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Laguna Beach

 Volume 12, Issue 65  |  August 14, 2020


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President of Laguna Beach Garden Club, Nancy Englund: The more you look, the more you see

By LYNETTE BRASFIELD

Photos by Mary Hurlbut

Nancy Englund’s garden feels alive with motion: plants wriggle, float, and dangle in the air; succulents burst from the ground in an abundance of shapes, textures, and colors; they coil, cavort, and wrangle for space beside tipped amphoras, a koi pond, a fountain, and ceramic fish and figurines. 

The controlled chaos of Nancy’s garden is breathtaking, her penchant for whimsy evidenced in fun touches including a life-size treasure chest. Her enthusiasm, and her laughter, is infectious.

Nancy’s love of plants stems from her early experiences with her grandfather, a keen gardener.

“I’d toddle after him as he worked, and he’d twist me a fragrant crown out of jasmine,” she says. “My grandmother was blind, so he chose plants with wonderful scents, like yellow roses and lamb’s ear, and different textures, smooth or nubby or hairy, so she could enjoy them through smell and touch.

“Through him I learned something magical – that you can make plants from other plants. You don’t need seeds or a trip to the nursery.”

No surprise then that Nancy became a member of the Laguna Beach Garden Club, has headed up its Gate & Garden Tour for fifteen years, and is now its president. 

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Green-eyed Nancy Englund

Nancy’s choice to celebrate profusion over precision doesn’t mean that her decisions are random: quite the contrary, each plant earns its place among the others.

“Without some organization, the garden would look like tossed salad,” she says. “I purposely pick out plants with odd shapes that somehow complement each other.”

So it is that each part of her garden is differently dedicated and named, as in the section Fifty Shades of Green, showcasing every hue from olive to emerald to jade as well as Nancy’s great sense of humor.

Then there’s the blue and brown garden, the moonlight garden – where once a month, viewed from her kitchen window, the full moon is framed beneath the fronds of a palm – and a mermaid garden.

“I was inspired by the ocean because I was writing a live action screenplay about two mer-people,’” Nancy explains. “So I chose branches that resemble the shape of a coral reef and plants with wavy leaves and added ceramic octopuses and shells.”

Nancy created “portholes” through the vegetation alongside at a child’s height, so that any kid descending the stairs to the street is able to glimpse what looks like a magical underwater world.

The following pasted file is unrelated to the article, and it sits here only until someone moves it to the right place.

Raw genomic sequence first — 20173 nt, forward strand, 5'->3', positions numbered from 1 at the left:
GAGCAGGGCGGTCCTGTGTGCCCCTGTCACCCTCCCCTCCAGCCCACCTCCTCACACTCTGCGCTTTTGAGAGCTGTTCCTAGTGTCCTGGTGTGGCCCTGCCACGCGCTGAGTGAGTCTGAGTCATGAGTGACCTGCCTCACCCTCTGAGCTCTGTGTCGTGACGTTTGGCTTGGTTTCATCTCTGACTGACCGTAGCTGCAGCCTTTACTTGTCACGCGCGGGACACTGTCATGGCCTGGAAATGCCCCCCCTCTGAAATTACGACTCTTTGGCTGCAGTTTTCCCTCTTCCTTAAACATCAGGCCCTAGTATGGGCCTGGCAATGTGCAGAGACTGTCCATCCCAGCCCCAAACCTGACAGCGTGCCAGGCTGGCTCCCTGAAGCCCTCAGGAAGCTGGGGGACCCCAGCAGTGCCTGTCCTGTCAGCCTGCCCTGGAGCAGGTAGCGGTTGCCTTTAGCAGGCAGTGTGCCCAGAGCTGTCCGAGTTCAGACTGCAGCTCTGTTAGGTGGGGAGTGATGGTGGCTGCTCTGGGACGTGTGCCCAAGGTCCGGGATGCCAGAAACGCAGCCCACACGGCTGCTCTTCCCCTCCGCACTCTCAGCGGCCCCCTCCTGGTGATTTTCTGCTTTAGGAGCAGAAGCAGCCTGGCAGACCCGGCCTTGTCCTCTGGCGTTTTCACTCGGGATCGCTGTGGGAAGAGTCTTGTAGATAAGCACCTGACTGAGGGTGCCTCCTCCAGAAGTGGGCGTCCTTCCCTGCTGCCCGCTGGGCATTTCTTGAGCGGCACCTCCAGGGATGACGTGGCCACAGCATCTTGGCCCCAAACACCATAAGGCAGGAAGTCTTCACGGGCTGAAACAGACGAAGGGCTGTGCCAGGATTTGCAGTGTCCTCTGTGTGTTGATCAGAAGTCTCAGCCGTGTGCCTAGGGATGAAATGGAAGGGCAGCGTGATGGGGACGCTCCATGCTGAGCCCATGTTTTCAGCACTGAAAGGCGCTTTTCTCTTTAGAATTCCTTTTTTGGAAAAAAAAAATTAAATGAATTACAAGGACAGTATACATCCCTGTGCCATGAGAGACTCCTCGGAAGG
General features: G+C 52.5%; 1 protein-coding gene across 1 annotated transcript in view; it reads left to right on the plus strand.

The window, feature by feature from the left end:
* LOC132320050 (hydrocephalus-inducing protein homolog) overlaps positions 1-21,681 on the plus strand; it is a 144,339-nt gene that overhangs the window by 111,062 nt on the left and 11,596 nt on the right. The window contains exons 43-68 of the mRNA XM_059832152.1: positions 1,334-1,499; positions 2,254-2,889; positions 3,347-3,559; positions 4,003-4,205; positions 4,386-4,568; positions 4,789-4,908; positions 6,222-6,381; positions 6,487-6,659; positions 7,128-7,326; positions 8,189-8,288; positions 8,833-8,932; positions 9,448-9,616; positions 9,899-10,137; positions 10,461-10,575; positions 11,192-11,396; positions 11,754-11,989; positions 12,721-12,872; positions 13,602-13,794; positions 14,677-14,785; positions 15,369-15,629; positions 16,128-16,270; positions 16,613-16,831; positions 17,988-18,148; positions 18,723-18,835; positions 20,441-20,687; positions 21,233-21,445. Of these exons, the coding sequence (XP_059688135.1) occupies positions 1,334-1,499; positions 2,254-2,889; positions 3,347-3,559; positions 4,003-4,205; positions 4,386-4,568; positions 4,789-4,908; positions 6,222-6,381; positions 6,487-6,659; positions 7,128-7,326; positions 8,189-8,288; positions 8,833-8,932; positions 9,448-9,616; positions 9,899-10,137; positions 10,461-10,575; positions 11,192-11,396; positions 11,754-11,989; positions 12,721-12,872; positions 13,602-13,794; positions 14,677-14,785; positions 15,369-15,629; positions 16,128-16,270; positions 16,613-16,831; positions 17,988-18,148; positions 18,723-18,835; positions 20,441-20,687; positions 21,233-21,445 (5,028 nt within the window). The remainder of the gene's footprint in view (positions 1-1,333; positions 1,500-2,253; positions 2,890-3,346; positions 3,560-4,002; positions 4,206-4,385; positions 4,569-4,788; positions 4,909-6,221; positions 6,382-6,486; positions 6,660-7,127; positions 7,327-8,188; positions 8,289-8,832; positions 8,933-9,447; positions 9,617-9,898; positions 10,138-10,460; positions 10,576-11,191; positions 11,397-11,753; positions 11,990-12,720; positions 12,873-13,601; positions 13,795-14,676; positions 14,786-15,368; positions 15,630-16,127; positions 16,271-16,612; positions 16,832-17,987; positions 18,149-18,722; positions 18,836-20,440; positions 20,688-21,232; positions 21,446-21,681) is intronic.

president of mermaid

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Nancy’s Mermaid Garden bursts with color

“It helps to have a sister who is a realtor, so she goes to lots of estate sales and she brings me back interesting stuff, like an old diving mask.” Then Nancy uses her imagination. She points to a large blue bubble-like item. “That was her bowling ball.”

Every part of the garden tells a story – and keeps a few secrets

Each part of Nancy’s garden feeds the senses; each is a marvel of imagination; each tells a story.

And several hold secrets. For example, an item which shall not be named, but which relates to her husband’s notoriety for his role as Freddy Krueger in 1984’s A Nightmare on Elm Street – considered one of the greatest horror films of all time – is hidden next to one of the paths near a red-striped garden.

“I’d be surprised if many people in the Garden Club know I’m married to Robert Englund,” Nancy says, “Or maybe they do. I often used my maiden name when I joined clubs or attended events, only because I was terrified I might let something slip out about my husband that could be misinterpreted, or taken out of context and written up in the media.

“So one day, a new friend came over to my house and walked into the study where we’ve got dozens and dozens of photos of Robert and other memorabilia. She said to me, ‘My, you must be quite a fan.’ I had to confess I was married to Freddy Krueger.”

Turns out that Robert is quite handy in the garden, likes snipping at things…but not with a bladed leather glove. “He leaves the broad strokes to me but often brings home odds and ends – like this iridescent beetle – and he’ll create little scenes within scenes,” she says. “It’s perfect.”

Robert still travels quite a bit, to conventions and other movie events, and Nancy joins him when the destination appeals to her.

Naturally, she visits arboretums while on the trips. One favorite is in Dallas, Texas.

“Predictably, so many things are huge: topiaries, and a 20-foot peacock made out of flowers. When I visited, there were also lots of girls being photographed for their Quinceanera, so that made it quite spectacular.”

Another favorite is the Royal Botanic Gardens in Edinburgh.

“One section was given over to succulents, which is the last thing you expect in Scotland, but the best was the sanctuary containing more than 100 carnivorous plants,” she says.